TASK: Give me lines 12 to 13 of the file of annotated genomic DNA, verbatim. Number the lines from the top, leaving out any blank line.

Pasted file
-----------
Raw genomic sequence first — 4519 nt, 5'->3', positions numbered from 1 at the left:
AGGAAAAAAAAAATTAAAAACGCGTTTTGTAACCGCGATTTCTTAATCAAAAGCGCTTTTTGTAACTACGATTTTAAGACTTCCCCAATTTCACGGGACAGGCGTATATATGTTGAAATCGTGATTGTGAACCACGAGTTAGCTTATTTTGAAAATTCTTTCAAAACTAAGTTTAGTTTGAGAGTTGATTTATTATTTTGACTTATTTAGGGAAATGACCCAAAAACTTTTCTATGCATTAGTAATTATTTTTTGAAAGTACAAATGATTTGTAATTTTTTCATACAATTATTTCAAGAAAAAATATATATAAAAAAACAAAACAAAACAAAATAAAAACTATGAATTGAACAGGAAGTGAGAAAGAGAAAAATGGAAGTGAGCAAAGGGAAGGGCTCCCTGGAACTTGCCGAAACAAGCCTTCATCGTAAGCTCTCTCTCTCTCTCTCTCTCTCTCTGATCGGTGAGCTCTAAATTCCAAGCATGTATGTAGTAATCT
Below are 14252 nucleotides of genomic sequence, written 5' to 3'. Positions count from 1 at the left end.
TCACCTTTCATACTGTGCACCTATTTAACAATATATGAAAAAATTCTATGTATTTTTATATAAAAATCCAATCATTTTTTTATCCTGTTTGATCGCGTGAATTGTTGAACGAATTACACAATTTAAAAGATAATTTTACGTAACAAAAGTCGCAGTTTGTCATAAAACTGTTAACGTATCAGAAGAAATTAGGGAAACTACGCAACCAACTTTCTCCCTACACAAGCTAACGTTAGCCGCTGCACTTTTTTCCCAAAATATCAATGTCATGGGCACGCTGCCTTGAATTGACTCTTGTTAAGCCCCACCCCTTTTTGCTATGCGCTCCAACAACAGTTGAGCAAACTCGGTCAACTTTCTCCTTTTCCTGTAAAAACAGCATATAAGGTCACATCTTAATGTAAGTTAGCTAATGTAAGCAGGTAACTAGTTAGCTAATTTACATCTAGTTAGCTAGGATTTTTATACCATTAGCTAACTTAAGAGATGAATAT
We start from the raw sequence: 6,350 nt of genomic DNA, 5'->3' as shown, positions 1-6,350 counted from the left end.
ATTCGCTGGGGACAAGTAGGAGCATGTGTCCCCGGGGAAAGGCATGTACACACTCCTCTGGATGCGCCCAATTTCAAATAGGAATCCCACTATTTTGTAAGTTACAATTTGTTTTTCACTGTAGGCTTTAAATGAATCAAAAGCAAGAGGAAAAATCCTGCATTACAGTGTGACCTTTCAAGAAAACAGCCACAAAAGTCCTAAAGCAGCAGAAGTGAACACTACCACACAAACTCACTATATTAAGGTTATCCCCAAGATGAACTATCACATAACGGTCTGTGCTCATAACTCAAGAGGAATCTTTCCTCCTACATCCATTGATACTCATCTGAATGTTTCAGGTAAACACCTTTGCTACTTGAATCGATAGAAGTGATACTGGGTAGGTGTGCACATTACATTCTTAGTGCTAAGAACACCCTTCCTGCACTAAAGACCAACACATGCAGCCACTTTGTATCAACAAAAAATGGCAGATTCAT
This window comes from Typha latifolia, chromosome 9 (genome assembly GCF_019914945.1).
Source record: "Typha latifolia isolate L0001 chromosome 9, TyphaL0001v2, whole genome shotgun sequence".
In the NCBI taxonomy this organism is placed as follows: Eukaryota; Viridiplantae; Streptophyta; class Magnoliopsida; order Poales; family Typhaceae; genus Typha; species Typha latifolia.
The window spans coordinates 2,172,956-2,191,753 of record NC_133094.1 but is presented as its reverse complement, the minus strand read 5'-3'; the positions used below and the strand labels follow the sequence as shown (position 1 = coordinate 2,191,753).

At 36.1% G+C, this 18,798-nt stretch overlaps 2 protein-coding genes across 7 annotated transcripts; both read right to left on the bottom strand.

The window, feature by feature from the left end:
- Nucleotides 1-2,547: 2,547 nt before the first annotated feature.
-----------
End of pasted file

The window, feature by feature from the left end:
- Nucleotides 1-2,547: 2,547 nt before the first annotated feature.